Second-quarter revenue from fixed-income sales and trading, which is run by Ken deRegt along with commodity trading co-heads Colin Bryce and Simon Greenshields, was $770 million, excluding the accounting gain. That missed estimates of $1.1 billion from Citigroup Inc.'s Keith Horowitz, and $1.39 billion from Barclays Plc's Roger Freeman.

The accounting gain is known as a debt-valuation adjustment, or DVA. It stems from decreases in the value of the company's bonds, under the theory it would be cheaper to buy back the debt. Morgan Stanley booked $2 billion of losses in the first quarter as its credit spreads tightened.

Fixed-income revenue was down 70 percent from $2.59 billion in the first quarter and 59 percent from $1.9 billion in the second quarter of 2011. Goldman Sachs's fixed-income revenue, excluding DVA, climbed more than 40 percent from a year earlier to $2.19 billion. Citigroup's fell 4 percent to $2.82 billion, while JPMorgan Chase & Co. posted a 17 percent decline to $3.49 billion.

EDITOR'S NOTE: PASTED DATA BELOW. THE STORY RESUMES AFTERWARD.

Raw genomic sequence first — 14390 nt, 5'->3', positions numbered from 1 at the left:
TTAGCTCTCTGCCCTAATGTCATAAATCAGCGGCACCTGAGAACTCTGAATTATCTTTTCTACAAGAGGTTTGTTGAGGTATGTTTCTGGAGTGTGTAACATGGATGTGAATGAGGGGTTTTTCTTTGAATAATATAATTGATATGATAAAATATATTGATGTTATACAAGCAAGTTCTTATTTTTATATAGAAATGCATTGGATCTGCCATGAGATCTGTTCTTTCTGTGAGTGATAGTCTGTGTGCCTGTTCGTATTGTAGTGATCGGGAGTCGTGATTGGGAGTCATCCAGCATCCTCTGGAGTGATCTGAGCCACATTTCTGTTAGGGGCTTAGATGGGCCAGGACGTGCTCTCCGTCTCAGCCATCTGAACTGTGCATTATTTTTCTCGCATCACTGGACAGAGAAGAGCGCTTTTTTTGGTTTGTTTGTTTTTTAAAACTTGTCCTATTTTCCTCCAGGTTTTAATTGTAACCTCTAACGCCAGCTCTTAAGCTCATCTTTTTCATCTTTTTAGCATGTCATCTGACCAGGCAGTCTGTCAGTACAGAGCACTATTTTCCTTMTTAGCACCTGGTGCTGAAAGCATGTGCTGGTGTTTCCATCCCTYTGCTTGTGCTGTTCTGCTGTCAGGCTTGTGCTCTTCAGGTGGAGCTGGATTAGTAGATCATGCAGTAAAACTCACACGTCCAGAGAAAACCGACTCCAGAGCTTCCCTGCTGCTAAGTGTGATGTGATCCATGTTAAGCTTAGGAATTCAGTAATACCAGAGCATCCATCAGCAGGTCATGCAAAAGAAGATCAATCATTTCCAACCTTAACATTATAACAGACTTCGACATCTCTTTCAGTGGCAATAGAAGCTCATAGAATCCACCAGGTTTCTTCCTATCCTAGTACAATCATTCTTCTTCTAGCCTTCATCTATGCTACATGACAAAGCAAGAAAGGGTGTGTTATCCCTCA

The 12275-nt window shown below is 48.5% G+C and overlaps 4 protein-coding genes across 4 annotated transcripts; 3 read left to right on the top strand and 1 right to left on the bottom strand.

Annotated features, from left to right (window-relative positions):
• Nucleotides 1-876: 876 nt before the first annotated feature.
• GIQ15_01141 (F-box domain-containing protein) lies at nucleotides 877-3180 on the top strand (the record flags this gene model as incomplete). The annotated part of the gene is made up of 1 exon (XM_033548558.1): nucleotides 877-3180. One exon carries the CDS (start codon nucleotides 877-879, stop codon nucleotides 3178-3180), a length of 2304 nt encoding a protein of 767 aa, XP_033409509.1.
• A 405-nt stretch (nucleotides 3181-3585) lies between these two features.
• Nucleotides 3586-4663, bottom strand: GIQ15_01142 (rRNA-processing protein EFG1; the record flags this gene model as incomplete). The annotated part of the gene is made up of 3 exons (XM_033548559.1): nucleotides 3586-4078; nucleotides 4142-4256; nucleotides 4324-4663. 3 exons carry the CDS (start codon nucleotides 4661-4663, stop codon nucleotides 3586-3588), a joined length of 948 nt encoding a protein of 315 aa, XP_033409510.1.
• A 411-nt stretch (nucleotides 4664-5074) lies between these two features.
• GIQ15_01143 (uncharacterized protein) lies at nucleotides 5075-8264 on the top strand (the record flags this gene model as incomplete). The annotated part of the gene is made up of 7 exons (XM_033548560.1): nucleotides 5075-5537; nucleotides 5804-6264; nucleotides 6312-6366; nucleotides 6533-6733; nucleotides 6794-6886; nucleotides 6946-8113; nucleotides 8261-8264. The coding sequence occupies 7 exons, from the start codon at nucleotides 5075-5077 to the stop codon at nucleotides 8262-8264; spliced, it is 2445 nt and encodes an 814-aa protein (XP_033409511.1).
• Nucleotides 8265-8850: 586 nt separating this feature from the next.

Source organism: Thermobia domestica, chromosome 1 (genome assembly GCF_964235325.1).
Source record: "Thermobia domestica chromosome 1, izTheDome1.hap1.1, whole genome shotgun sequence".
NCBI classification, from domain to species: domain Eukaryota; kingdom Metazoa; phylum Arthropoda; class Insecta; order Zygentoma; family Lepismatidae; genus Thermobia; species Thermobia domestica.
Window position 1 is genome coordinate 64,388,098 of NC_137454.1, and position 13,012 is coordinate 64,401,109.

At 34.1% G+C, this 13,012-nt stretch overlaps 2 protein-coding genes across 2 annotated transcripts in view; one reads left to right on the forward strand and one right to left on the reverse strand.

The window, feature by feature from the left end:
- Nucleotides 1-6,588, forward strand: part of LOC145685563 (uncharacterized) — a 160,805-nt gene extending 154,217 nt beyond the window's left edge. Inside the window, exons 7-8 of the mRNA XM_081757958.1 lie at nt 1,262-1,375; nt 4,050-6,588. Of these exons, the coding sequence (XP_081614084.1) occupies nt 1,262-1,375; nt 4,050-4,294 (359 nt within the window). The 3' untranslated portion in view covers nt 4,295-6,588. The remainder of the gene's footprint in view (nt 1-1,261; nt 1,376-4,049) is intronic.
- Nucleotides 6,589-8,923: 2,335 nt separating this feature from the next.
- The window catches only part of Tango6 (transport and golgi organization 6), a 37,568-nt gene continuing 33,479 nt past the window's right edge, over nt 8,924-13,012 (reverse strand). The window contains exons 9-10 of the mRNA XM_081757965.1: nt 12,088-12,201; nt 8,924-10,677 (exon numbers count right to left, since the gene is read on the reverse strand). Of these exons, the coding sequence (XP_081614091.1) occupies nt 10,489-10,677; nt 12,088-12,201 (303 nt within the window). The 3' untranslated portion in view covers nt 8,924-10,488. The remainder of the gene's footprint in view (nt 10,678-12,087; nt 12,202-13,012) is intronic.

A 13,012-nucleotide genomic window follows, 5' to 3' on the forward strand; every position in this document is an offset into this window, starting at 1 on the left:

In equities trading, headed by Ted Pick, Morgan Stanley's revenue fell 36 percent from the year-earlier period to $1.14 billion, excluding DVA. That was a 38 percent decline from the first quarter's $1.83 billion, and compared with $1.7 billion at Goldman Sachs and $1.04 billion at JPMorgan. Brad Hintz, an analyst at Sanford C. Bernstein, had estimated revenue of $1.45 billion, while Barclays's Freeman estimated $1.38 billion.

Citigroup on July 16 beat analysts' estimates on revenue from advising on mergers, corporate lending and underwriting stocks and bonds. Goldman Sachs said the next day it plans to cut $500 million in expenses after reporting the lowest first- half revenue and earnings in seven years. Both companies are based in New York.